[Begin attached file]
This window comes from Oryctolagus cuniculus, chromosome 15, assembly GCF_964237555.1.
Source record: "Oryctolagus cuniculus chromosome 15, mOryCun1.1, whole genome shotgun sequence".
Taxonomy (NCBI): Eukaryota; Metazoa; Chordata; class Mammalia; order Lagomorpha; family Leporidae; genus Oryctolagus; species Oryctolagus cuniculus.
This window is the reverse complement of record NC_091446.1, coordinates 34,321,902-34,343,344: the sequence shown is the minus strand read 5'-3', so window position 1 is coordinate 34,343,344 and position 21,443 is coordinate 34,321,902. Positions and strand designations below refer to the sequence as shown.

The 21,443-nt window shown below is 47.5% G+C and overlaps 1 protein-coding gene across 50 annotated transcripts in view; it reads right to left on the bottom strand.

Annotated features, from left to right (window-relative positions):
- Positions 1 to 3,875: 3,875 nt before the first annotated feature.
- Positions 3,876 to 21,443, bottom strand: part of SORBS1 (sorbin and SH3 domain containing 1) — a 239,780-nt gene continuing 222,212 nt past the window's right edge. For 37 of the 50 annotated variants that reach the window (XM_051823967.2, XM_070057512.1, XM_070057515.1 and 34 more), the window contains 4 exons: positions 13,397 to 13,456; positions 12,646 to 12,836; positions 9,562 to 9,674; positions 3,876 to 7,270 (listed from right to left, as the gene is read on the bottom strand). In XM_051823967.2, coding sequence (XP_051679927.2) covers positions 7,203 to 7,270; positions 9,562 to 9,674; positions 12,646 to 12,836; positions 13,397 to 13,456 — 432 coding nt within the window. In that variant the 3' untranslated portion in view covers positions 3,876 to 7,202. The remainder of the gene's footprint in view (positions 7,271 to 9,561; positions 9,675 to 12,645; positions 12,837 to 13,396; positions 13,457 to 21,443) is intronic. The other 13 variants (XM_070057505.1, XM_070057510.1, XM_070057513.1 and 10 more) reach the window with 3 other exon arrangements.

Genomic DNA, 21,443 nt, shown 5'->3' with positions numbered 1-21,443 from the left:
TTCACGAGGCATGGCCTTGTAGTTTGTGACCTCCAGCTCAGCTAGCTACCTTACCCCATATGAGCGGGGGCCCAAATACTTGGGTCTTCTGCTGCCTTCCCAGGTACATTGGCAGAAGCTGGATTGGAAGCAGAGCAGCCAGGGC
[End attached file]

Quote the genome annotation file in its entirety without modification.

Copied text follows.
This window comes from Oryctolagus cuniculus, chromosome 15, assembly GCF_964237555.1.
Source record: "Oryctolagus cuniculus chromosome 15, mOryCun1.1, whole genome shotgun sequence".
Taxonomy (NCBI): Eukaryota; Metazoa; Chordata; class Mammalia; order Lagomorpha; family Leporidae; genus Oryctolagus; species Oryctolagus cuniculus.
This window is the reverse complement of record NC_091446.1, coordinates 34,321,902-34,343,344: the sequence shown is the minus strand read 5'-3', so window position 1 is coordinate 34,343,344 and position 21,443 is coordinate 34,321,902. Positions and strand designations below refer to the sequence as shown.

The 21,443-nt window shown below is 47.5% G+C and overlaps 1 protein-coding gene across 50 annotated transcripts in view; it reads right to left on the bottom strand.

Annotated features, from left to right (window-relative positions):
- Positions 1 to 3,875: 3,875 nt before the first annotated feature.
- Positions 3,876 to 21,443, bottom strand: part of SORBS1 (sorbin and SH3 domain containing 1) — a 239,780-nt gene continuing 222,212 nt past the window's right edge. For 37 of the 50 annotated variants that reach the window (XM_051823967.2, XM_070057512.1, XM_070057515.1 and 34 more), the window contains 4 exons: positions 13,397 to 13,456; positions 12,646 to 12,836; positions 9,562 to 9,674; positions 3,876 to 7,270 (listed from right to left, as the gene is read on the bottom strand). In XM_051823967.2, coding sequence (XP_051679927.2) covers positions 7,203 to 7,270; positions 9,562 to 9,674; positions 12,646 to 12,836; positions 13,397 to 13,456 — 432 coding nt within the window. In that variant the 3' untranslated portion in view covers positions 3,876 to 7,202. The remainder of the gene's footprint in view (positions 7,271 to 9,561; positions 9,675 to 12,645; positions 12,837 to 13,396; positions 13,457 to 21,443) is intronic. The other 13 variants (XM_070057505.1, XM_070057510.1, XM_070057513.1 and 10 more) reach the window with 3 other exon arrangements.

Genomic DNA, 21,443 nt, shown 5'->3' with positions numbered 1-21,443 from the left:
TTCACGAGGCATGGCCTTGTAGTTTGTGACCTCCAGCTCAGCTAGCTACCTTACCCCATATGAGCGGGGGCCCAAATACTTGGGTCTTCTGCTGCCTTCCCAGGTACATTGGCAGAAGCTGGATTGGAAGCAGAGCAGCCAGGGC